She spent her life clinging to the skirts of the mother who was also my mother’s mother which is to say mine and Betina’s grandmother. My grandmother’s skirts were like a priest’s cassock and her shoes were sturdy like men’s shoes while her hair was tied up in a black bun because her mother was an Indian and Indians don’t go gray, maybe because they don’t think. Like my grandmother, Mother didn’t have any gray hair but she did think.

Nené played the guitar by ear, when she played she wore a blue-and-white headband, and she hated gringos. My thoughts get away from me when I try to describe her, there are a lot of them and they’re very silly but it would be fair to call her a character.

She liked to date and kiss until she swallowed her boyfriend’s lips and she had about eight hundred of them but still preserved her virginity by leaping out of her wedding bed following a ceremony at the register office and a white church wedding.

Back in the early 1930s Nené fell in love with an Italian carpenter. I remember how handsome the carpenter was… Tall, blond, always clean and wearing cologne. He came to court her at the door of grandmother’s house which wasn’t worth much because it was just a little neighborhood cottage. But because no one in the family worked they had to make do with what Uncle Tito who worked for the newspapers sent them.

Aunt Nené gloried in the kisses she received. But they never did anything else because she wanted to marry in a state of virginity. I didn’t understand. I thought it meant that one could protect oneself from something very sinful that I associated with pregnancy by wearing a medallion of the Virgin. Maybe when you got married you had to take off the medallion so the Virgin didn’t see, who knows what it was that the Lord’s mother wasn’t supposed to see. I had great big messes in my head that I poured out onto my cardboard so I painted a delicate little neck from which hung a necklace with the Virgin of Luján and from out of the shadows I made by rubbing thick black lines with my finger came a big man like the Basque milkman who brought us our milk and was always calling out something like “arrauia” and from the large body fell heavy liquid that swamped the fragile neck and the Virgin wept. To show the weeping I painted red spatters of devastation that scorched the little figure on her lily neck.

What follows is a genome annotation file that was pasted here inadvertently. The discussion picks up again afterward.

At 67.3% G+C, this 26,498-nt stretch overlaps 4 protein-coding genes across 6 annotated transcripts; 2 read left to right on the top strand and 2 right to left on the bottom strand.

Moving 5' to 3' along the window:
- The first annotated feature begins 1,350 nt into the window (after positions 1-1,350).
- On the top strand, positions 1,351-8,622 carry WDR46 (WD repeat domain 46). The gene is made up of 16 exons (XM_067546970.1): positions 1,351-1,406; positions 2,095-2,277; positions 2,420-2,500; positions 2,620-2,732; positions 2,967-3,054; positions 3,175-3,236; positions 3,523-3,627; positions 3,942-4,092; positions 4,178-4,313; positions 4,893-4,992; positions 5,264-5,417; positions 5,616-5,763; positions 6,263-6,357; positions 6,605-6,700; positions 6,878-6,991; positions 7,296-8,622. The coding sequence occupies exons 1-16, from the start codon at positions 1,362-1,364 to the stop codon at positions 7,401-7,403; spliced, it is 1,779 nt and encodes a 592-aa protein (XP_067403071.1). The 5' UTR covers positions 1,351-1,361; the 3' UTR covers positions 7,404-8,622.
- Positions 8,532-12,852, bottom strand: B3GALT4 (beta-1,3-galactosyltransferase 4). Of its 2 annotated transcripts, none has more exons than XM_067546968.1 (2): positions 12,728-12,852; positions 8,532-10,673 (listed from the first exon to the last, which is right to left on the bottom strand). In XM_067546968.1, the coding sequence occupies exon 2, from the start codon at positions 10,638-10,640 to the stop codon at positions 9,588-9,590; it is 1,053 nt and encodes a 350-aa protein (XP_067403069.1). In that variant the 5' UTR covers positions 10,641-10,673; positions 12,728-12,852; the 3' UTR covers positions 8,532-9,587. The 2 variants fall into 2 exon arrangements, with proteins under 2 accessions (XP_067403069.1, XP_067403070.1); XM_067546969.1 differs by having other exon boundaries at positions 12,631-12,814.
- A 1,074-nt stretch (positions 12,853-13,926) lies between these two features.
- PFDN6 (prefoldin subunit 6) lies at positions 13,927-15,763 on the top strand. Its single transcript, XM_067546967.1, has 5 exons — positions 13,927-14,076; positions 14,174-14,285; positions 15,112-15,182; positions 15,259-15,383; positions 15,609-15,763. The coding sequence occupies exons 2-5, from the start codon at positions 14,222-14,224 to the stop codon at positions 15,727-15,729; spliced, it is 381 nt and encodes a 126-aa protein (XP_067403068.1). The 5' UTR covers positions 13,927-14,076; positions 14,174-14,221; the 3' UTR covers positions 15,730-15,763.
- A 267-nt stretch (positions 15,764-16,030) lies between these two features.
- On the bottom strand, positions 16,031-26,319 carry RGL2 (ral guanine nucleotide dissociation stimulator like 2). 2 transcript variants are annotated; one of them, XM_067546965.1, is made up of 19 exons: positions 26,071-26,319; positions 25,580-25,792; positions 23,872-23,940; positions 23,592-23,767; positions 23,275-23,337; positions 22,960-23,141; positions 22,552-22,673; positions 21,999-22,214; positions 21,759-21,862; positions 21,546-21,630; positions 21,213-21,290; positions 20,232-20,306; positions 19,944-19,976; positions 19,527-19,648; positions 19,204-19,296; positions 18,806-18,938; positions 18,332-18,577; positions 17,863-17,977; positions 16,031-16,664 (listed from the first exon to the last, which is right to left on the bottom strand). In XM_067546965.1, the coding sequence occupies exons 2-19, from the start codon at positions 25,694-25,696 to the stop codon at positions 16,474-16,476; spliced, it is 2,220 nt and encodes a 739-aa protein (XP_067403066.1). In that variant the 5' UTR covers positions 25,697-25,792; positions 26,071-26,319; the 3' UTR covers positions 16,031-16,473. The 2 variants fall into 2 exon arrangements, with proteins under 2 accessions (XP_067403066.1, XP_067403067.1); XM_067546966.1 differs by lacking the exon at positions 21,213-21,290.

The Italian boyfriend finished the bedroom, the bed and the bedside tables with fine wood. Then he made the dining room furniture and other knickknacks that every decent home needs. Aunt Nené, I know this because I listened at the door, laughed at the gringo. Does that wop think I’m going to marry him and eat pasta? Once I said to her: better pasta than just white coffee almost all the time.

She told me that I had to help her get the Italian off her back because she was now sick of him and I said I wouldn’t, I wouldn’t do anything bad. She said that my father who was a gringo too had left mother. I asked her if she wasn’t ashamed of deceiving a good man like that and she said that wops were frauds, they weren’t gentlemen, and that night she went to Chascomús where one of her brothers lived, which is to say one of my uncles and my mother’s brother too.

After that I didn’t hear any more about the entanglement but it was a year before Nené went back to her mother’s house after which she was afraid to leave in case she met the Italian. Fortunately I heard that after his disappointment with Nené he’d engaged in nuptials with a woman from Genoa and the woman was already pregnant and I thought that she must not wear her Virgin medallion because of the contact with her husband that the Virgin mustn’t see or hear.

Soon afterward Aunt Nené began seeing an Argentine boyfriend who came from Córdoba. I liked to hear his singsong accent and painted something about it.

He told stories about his adventures in his far-off homeland and my ears savored the names of places like Paseo de la Infanta, the Manzanares River full of apples dancing in the waves like chubby-cheeked angels.”